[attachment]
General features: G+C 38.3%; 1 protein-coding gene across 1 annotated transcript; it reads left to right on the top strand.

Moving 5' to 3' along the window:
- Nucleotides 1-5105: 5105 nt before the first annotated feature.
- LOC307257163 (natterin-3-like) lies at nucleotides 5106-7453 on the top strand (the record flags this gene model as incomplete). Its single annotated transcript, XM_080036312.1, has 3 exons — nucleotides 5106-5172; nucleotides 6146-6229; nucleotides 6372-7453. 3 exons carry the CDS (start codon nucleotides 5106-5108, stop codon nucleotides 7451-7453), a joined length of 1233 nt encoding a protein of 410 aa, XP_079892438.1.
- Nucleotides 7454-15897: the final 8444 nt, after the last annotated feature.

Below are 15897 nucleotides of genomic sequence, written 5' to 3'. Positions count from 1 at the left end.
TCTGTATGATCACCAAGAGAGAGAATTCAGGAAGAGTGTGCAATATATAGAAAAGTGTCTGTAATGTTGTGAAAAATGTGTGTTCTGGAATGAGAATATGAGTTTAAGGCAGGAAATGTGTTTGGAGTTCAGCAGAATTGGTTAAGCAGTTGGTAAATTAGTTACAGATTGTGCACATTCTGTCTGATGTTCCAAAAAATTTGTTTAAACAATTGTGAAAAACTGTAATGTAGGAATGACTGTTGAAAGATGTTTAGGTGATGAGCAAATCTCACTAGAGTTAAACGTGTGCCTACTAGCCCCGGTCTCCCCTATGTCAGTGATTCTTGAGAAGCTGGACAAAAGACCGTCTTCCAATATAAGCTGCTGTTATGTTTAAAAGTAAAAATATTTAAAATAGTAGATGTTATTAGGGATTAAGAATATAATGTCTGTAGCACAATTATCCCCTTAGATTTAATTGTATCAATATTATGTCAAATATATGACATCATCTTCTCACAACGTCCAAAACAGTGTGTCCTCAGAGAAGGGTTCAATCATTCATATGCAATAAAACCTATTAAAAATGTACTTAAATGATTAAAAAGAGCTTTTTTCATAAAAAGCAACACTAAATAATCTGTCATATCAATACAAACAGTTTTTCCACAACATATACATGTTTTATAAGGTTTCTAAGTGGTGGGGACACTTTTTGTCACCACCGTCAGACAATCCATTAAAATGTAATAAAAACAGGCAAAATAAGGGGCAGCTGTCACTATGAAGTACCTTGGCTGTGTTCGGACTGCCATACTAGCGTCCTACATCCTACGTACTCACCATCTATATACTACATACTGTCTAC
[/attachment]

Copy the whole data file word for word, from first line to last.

General features: G+C 38.3%; 1 protein-coding gene across 1 annotated transcript; it reads left to right on the top strand.

Moving 5' to 3' along the window:
- Nucleotides 1-5105: 5105 nt before the first annotated feature.
- LOC307257163 (natterin-3-like) lies at nucleotides 5106-7453 on the top strand (the record flags this gene model as incomplete). Its single annotated transcript, XM_080036312.1, has 3 exons — nucleotides 5106-5172; nucleotides 6146-6229; nucleotides 6372-7453. 3 exons carry the CDS (start codon nucleotides 5106-5108, stop codon nucleotides 7451-7453), a joined length of 1233 nt encoding a protein of 410 aa, XP_079892438.1.
- Nucleotides 7454-15897: the final 8444 nt, after the last annotated feature.

Below are 15897 nucleotides of genomic sequence, written 5' to 3'. Positions count from 1 at the left end.
TCTGTATGATCACCAAGAGAGAGAATTCAGGAAGAGTGTGCAATATATAGAAAAGTGTCTGTAATGTTGTGAAAAATGTGTGTTCTGGAATGAGAATATGAGTTTAAGGCAGGAAATGTGTTTGGAGTTCAGCAGAATTGGTTAAGCAGTTGGTAAATTAGTTACAGATTGTGCACATTCTGTCTGATGTTCCAAAAAATTTGTTTAAACAATTGTGAAAAACTGTAATGTAGGAATGACTGTTGAAAGATGTTTAGGTGATGAGCAAATCTCACTAGAGTTAAACGTGTGCCTACTAGCCCCGGTCTCCCCTATGTCAGTGATTCTTGAGAAGCTGGACAAAAGACCGTCTTCCAATATAAGCTGCTGTTATGTTTAAAAGTAAAAATATTTAAAATAGTAGATGTTATTAGGGATTAAGAATATAATGTCTGTAGCACAATTATCCCCTTAGATTTAATTGTATCAATATTATGTCAAATATATGACATCATCTTCTCACAACGTCCAAAACAGTGTGTCCTCAGAGAAGGGTTCAATCATTCATATGCAATAAAACCTATTAAAAATGTACTTAAATGATTAAAAAGAGCTTTTTTCATAAAAAGCAACACTAAATAATCTGTCATATCAATACAAACAGTTTTTCCACAACATATACATGTTTTATAAGGTTTCTAAGTGGTGGGGACACTTTTTGTCACCACCGTCAGACAATCCATTAAAATGTAATAAAAACAGGCAAAATAAGGGGCAGCTGTCACTATGAAGTACCTTGGCTGTGTTCGGACTGCCATACTAGCGTCCTACATCCTACGTACTCACCATCTATATACTACATACTGTCTAC